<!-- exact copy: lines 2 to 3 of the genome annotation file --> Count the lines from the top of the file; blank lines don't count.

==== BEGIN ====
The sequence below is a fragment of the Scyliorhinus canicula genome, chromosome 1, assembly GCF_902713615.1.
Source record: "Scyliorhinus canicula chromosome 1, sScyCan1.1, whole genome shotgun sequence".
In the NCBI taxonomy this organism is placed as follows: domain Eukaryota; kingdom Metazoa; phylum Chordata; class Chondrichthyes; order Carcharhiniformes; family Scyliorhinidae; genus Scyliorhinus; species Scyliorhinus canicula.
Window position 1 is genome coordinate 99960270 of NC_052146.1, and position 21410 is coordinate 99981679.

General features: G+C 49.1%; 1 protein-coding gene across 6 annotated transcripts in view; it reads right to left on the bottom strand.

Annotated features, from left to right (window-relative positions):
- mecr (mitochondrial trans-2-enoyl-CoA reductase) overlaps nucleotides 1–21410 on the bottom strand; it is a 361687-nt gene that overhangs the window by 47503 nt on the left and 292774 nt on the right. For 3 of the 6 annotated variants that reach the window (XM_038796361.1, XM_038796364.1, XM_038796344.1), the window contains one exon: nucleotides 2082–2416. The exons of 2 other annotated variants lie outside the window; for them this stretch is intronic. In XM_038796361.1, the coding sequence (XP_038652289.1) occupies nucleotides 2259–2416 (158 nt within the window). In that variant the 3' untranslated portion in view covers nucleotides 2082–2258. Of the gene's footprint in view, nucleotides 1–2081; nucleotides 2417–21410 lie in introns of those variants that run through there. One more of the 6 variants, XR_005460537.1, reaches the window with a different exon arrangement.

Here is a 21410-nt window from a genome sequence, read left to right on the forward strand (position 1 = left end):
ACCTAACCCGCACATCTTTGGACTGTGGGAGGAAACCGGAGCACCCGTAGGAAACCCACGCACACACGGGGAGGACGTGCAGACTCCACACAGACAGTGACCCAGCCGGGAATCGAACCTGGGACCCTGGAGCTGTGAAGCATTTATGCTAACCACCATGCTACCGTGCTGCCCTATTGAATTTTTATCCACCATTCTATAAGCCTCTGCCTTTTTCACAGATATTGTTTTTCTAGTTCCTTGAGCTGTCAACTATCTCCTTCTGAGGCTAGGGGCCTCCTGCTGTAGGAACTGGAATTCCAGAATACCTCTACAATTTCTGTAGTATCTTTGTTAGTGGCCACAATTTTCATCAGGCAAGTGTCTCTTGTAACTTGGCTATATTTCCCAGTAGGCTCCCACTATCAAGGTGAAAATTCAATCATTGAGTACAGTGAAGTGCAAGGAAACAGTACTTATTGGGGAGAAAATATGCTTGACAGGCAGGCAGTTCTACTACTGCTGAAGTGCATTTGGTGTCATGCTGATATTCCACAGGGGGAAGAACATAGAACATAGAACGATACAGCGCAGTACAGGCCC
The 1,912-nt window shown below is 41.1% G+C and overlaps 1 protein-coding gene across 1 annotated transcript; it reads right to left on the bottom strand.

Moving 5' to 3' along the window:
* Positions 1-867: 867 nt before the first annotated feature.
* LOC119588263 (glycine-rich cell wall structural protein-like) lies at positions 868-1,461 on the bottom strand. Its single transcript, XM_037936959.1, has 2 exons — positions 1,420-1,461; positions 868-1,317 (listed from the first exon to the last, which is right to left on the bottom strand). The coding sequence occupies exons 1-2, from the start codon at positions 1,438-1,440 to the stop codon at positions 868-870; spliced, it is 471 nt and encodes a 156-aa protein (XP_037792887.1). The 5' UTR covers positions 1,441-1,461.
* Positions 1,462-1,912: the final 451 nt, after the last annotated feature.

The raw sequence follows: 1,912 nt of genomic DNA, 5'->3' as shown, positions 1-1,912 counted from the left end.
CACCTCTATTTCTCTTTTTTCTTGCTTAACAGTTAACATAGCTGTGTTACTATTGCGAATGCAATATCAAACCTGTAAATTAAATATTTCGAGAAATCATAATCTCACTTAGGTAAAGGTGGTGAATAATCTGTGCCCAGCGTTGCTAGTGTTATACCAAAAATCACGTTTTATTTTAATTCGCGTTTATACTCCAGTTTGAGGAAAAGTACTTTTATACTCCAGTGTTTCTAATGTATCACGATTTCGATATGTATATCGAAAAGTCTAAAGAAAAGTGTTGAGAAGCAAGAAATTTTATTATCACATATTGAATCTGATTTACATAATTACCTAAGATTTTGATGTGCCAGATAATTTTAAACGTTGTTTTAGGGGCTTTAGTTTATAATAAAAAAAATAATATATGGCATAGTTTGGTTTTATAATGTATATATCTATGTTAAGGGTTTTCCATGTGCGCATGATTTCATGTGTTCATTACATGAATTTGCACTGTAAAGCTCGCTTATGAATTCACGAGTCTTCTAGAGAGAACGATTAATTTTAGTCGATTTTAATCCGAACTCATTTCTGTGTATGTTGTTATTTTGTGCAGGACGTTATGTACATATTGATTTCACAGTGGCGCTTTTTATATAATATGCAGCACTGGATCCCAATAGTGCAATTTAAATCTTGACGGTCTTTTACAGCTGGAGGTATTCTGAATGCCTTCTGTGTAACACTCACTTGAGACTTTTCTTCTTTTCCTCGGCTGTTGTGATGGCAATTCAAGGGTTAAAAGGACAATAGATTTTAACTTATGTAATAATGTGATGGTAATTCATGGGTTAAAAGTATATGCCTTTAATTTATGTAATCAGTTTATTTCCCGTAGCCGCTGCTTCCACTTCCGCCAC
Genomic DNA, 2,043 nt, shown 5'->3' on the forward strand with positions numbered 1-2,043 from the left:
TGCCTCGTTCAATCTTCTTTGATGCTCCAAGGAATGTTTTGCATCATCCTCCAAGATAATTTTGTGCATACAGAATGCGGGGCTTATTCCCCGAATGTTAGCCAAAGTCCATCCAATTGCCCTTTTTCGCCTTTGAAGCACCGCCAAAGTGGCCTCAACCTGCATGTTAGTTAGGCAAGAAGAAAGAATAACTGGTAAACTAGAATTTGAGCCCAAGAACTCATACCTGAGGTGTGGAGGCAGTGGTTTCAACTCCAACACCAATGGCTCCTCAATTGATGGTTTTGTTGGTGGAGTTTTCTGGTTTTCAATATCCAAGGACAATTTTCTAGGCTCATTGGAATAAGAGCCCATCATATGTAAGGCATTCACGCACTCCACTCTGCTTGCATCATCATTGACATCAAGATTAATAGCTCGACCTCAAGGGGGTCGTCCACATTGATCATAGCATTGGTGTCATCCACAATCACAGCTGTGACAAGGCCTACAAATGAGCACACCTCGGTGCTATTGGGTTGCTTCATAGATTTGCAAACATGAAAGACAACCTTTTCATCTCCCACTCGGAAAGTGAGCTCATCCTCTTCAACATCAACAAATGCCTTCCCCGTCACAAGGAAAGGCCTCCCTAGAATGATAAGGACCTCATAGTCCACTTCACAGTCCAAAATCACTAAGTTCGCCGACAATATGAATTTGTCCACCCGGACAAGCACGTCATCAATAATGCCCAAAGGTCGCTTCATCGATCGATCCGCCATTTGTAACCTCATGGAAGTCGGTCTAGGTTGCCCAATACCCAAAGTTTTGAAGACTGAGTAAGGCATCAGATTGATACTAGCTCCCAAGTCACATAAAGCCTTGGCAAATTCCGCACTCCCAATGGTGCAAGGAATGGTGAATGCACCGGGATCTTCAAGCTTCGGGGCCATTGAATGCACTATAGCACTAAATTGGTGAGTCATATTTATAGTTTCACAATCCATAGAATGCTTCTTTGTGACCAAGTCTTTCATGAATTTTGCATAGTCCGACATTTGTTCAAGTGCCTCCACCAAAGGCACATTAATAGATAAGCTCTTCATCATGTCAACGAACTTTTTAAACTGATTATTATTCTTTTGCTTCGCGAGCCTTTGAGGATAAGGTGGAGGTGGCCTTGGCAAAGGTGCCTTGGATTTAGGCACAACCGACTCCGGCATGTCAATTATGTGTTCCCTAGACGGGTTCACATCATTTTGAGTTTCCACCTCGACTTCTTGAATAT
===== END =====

Source record: "Scyliorhinus canicula chromosome 1, sScyCan1.1, whole genome shotgun sequence".
In the NCBI taxonomy this organism is placed as follows: domain Eukaryota; kingdom Metazoa; phylum Chordata; class Chondrichthyes; order Carcharhiniformes; family Scyliorhinidae; genus Scyliorhinus; species Scyliorhinus canicula.